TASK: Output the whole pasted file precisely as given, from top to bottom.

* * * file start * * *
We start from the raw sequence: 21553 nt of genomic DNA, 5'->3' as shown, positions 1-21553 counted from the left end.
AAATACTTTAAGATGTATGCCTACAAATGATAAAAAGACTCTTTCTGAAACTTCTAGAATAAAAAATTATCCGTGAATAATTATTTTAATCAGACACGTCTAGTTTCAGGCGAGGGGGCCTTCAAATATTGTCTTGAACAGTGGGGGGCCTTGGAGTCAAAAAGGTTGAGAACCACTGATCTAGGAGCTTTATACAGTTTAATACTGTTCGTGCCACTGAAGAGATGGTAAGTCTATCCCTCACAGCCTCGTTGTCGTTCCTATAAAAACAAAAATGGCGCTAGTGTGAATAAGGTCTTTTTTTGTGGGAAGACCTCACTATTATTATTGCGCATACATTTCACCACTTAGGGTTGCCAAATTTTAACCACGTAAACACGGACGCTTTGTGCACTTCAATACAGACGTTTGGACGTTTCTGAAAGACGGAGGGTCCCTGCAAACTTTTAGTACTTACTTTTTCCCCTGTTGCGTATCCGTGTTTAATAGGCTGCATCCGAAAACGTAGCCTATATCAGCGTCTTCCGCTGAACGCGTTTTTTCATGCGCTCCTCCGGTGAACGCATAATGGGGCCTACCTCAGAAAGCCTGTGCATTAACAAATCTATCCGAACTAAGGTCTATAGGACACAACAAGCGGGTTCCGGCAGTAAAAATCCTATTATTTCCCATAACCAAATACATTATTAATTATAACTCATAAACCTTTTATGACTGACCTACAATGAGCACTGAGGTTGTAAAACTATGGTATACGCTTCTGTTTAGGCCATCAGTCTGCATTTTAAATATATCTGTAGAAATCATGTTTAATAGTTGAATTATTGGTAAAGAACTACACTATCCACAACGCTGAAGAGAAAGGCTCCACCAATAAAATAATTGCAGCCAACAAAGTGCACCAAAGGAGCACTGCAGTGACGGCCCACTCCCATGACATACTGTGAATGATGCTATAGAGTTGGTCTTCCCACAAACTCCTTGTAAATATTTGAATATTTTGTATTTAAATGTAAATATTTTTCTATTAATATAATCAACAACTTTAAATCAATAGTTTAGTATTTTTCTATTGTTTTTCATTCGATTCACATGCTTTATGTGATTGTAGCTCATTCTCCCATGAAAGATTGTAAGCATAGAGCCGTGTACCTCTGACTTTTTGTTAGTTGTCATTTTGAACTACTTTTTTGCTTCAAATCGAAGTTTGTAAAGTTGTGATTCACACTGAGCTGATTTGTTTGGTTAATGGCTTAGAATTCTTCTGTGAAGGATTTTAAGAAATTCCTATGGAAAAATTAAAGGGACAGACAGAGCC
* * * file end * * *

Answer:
We start from the raw sequence: 21553 nt of genomic DNA, 5'->3' as shown, positions 1-21553 counted from the left end.
AAATACTTTAAGATGTATGCCTACAAATGATAAAAAGACTCTTTCTGAAACTTCTAGAATAAAAAATTATCCGTGAATAATTATTTTAATCAGACACGTCTAGTTTCAGGCGAGGGGGCCTTCAAATATTGTCTTGAACAGTGGGGGGCCTTGGAGTCAAAAAGGTTGAGAACCACTGATCTAGGAGCTTTATACAGTTTAATACTGTTCGTGCCACTGAAGAGATGGTAAGTCTATCCCTCACAGCCTCGTTGTCGTTCCTATAAAAACAAAAATGGCGCTAGTGTGAATAAGGTCTTTTTTTGTGGGAAGACCTCACTATTATTATTGCGCATACATTTCACCACTTAGGGTTGCCAAATTTTAACCACGTAAACACGGACGCTTTGTGCACTTCAATACAGACGTTTGGACGTTTCTGAAAGACGGAGGGTCCCTGCAAACTTTTAGTACTTACTTTTTCCCCTGTTGCGTATCCGTGTTTAATAGGCTGCATCCGAAAACGTAGCCTATATCAGCGTCTTCCGCTGAACGCGTTTTTTCATGCGCTCCTCCGGTGAACGCATAATGGGGCCTACCTCAGAAAGCCTGTGCATTAACAAATCTATCCGAACTAAGGTCTATAGGACACAACAAGCGGGTTCCGGCAGTAAAAATCCTATTATTTCCCATAACCAAATACATTATTAATTATAACTCATAAACCTTTTATGACTGACCTACAATGAGCACTGAGGTTGTAAAACTATGGTATACGCTTCTGTTTAGGCCATCAGTCTGCATTTTAAATATATCTGTAGAAATCATGTTTAATAGTTGAATTATTGGTAAAGAACTACACTATCCACAACGCTGAAGAGAAAGGCTCCACCAATAAAATAATTGCAGCCAACAAAGTGCACCAAAGGAGCACTGCAGTGACGGCCCACTCCCATGACATACTGTGAATGATGCTATAGAGTTGGTCTTCCCACAAACTCCTTGTAAATATTTGAATATTTTGTATTTAAATGTAAATATTTTTCTATTAATATAATCAACAACTTTAAATCAATAGTTTAGTATTTTTCTATTGTTTTTCATTCGATTCACATGCTTTATGTGATTGTAGCTCATTCTCCCATGAAAGATTGTAAGCATAGAGCCGTGTACCTCTGACTTTTTGTTAGTTGTCATTTTGAACTACTTTTTTGCTTCAAATCGAAGTTTGTAAAGTTGTGATTCACACTGAGCTGATTTGTTTGGTTAATGGCTTAGAATTCTTCTGTGAAGGATTTTAAGAAATTCCTATGGAAAAATTAAAGGGACAGACAGAGCC